Obasanjo has continued to maintain a high international profile, serving as a U.N. envoy to peace talks in the Democratic Republic of the Congo, but his traditionalist views have sometimes embarrassed the organization. At a U.N. event this year with former U.N. Secretary-General Kofi Annan, he called homosexuality an “abomination” and dismissed individuals’ right to privacy, saying “You want to make love to a horse?”
d job: President of the Philippines, 1998-2001
New image: Action-movie-star-turned-president Joseph Estrada was ousted in 2001 after serving less than half his term amid a flurry of corruption charges. Estrada has also admitted to having numerous children out of wedlock and reportedly made crucial policy decisions with the help of a “midnight cabinet” of old drinking buddies. He was finally convicted of “plunder” in 2007 and sentenced to life imprisonment, but was pardoned by his successor, President Gloria Macapagal Arroyo, just a few weeks later under a deal in which he promised not to go back into politics.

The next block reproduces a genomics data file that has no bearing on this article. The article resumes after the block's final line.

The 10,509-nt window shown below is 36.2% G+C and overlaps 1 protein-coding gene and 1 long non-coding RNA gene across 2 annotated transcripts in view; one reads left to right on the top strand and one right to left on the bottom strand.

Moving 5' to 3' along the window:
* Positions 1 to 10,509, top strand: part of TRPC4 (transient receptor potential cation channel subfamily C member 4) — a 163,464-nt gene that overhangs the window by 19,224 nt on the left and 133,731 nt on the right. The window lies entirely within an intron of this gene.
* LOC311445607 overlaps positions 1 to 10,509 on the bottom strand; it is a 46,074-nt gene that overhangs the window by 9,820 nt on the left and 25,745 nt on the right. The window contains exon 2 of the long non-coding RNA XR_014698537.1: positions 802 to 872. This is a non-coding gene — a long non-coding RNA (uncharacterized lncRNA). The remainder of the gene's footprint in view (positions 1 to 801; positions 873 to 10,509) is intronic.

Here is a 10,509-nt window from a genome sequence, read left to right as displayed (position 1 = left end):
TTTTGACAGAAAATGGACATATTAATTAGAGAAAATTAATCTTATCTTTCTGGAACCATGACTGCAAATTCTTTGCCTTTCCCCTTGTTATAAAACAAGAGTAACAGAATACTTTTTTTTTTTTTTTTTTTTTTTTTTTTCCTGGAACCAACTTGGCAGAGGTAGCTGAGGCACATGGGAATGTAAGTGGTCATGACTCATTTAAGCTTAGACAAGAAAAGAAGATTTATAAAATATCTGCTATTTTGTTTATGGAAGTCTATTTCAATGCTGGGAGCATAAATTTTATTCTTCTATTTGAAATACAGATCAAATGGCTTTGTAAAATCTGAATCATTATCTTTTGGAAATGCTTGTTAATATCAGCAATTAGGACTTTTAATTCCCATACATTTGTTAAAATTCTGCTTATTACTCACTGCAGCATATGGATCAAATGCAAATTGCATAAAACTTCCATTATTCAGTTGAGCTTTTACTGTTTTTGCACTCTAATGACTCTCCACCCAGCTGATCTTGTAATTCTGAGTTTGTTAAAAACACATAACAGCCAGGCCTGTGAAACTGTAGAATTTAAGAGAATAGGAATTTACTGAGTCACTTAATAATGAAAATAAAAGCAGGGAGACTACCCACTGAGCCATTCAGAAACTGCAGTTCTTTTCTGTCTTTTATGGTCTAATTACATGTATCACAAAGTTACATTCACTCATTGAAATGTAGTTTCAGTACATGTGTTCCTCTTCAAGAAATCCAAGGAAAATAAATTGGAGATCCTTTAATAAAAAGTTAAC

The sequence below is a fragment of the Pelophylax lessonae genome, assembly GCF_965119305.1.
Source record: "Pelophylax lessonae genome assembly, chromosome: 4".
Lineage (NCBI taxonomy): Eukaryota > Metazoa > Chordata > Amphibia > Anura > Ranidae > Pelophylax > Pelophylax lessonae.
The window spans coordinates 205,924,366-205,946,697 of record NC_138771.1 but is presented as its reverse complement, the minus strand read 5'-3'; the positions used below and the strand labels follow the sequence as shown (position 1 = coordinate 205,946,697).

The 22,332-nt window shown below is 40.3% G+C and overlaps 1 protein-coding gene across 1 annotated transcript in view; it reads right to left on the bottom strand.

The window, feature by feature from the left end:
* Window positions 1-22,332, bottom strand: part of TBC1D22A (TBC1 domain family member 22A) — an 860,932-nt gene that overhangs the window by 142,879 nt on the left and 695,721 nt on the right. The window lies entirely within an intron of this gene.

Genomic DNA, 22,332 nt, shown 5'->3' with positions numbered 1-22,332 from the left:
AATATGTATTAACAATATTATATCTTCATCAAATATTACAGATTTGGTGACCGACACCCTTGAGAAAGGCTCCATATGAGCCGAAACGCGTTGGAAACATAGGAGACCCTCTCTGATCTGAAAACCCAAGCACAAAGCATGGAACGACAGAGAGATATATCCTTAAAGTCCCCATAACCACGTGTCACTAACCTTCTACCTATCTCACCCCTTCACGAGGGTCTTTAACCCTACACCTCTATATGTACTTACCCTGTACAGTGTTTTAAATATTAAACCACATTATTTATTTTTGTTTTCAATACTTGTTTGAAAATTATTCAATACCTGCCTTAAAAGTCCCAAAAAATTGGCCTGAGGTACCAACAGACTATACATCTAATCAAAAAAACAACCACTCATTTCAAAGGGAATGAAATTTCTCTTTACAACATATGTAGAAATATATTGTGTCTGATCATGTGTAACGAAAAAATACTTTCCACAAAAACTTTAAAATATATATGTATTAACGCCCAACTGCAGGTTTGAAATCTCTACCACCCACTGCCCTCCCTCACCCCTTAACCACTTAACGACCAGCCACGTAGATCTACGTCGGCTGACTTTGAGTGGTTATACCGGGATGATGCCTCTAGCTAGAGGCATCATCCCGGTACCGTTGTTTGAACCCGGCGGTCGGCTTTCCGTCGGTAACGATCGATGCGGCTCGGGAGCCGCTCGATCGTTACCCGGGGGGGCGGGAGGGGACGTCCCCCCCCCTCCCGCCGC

But Estrada broke his promise and entered the 2010 presidential election, doing so, he told the New York Times, “so I can clean up my name and prove to those who removed me that they were wrong.” Instead, what he got was a new legal mess with months of challenges over whether he was eligible to run, having already served as president. Estrada eventually won his case, but lost the election to Benigno “Noynoy” Aquino, son of former President Corazon Aquino.
Now Estrada is preparing to defend himself from a U.S. lawsuit filed by the daughters of a Filipino publicist who say the former president was complicit in their father’s killing in 2001. Estrada has joked about the case, telling the Philippine Daily Inquirer, “That’s bullshit. What will they get from me? Where will I get the money?”
Estrada remains popular among poor Filipinos and continues to influence the country’s politics through control of his party, but the country might be better off if the action hero went back to focusing on his movie career.
Old job: Prime minister of Thailand, 2001-2006